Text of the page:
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Can Agriculture and Biodiversity Coexist?

To free up land for biodiversity conservation while satisfying growing food demand, techno-optimist narratives suggest indefinitely increasing agricultural productivity, including through massive pesticide use. But this view, which has made its way from an academic niche into corporate and policy-making circles, overlooks the complexity of natural ecosystems and the market dynamics that regulate access to food.

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The idea that increasing agricultural productivity will free up land for biodiversity and solve global hunger is gaining popularity in Europe and beyond. In Our World in Data, Hannah Ritchie argued that “If we can find ways to produce enough food on less cropland we can preserve more habitat for the world’s wildlife.” In December 2022, Dutch MP Nilüfer Gündoğan claimed that thanks to agricultural intensification, “in Europe alone, we could give 75 per cent of our agricultural surface back to nature, without this leading to cold winters, food shortages, economic scarcity.”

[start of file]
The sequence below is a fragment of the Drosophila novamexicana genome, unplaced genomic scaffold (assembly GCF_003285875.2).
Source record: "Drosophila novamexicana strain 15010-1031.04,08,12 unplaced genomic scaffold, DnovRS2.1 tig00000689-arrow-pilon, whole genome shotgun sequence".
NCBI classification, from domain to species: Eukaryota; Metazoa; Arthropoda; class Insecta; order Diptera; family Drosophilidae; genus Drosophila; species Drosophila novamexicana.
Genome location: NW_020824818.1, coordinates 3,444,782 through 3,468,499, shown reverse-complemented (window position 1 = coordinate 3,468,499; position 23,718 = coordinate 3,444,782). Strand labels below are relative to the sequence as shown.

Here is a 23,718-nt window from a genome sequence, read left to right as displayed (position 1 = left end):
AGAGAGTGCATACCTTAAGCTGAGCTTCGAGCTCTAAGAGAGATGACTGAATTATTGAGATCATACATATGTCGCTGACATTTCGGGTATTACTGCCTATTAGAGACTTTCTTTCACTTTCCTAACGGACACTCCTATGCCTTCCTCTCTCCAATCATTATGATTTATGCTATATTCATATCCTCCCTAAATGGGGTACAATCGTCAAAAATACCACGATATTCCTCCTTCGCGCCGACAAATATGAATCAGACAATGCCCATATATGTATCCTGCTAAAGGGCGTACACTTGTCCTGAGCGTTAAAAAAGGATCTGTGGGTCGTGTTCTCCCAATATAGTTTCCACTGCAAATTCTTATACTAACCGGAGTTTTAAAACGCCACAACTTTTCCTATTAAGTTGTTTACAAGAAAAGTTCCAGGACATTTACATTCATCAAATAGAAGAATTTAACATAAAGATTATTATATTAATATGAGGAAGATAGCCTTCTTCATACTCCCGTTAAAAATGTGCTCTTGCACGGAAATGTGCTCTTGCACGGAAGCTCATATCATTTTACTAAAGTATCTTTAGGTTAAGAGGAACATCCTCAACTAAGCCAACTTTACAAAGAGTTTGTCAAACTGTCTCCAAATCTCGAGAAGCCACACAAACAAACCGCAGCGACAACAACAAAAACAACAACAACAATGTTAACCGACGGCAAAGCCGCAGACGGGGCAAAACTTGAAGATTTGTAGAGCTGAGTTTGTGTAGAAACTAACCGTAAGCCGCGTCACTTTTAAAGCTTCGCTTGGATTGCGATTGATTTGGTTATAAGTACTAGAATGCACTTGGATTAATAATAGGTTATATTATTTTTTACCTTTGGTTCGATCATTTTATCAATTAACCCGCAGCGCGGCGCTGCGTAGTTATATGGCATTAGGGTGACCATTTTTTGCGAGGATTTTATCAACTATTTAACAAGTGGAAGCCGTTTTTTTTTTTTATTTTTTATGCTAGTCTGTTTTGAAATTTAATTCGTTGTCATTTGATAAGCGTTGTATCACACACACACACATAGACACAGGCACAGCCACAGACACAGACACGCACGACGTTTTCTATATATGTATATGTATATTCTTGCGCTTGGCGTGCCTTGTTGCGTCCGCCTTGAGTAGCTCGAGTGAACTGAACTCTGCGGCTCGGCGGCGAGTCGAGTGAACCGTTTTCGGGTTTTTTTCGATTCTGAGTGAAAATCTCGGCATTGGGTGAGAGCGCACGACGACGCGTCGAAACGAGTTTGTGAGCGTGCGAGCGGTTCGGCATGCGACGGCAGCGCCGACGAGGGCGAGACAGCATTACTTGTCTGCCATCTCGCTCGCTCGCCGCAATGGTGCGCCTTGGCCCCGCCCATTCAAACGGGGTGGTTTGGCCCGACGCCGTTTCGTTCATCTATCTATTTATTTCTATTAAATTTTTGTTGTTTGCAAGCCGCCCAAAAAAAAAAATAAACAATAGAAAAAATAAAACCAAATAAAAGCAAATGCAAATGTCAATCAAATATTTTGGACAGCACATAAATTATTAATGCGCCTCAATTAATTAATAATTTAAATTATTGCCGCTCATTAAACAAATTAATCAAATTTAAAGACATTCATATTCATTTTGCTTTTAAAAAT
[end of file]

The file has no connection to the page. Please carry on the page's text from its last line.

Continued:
Gündoğan’s speech was inspired by British writer and environmental activist George Monbiot’s book Regenesis: Feeding the World Without Devouring the Planet (2022)Monbiot was also interviewed in the documentary Paved Paradise, which advocates for high-yielding, biotechnology-aided agriculture, and garnered significant praise in the Netherlands. This techno-optimist vision is particularly popular in corporate circles. According to the agrochemical giant Syngenta, “Reducing the amount of arable land needed per unit of crop allows leaving existing untouched land in its natural state.”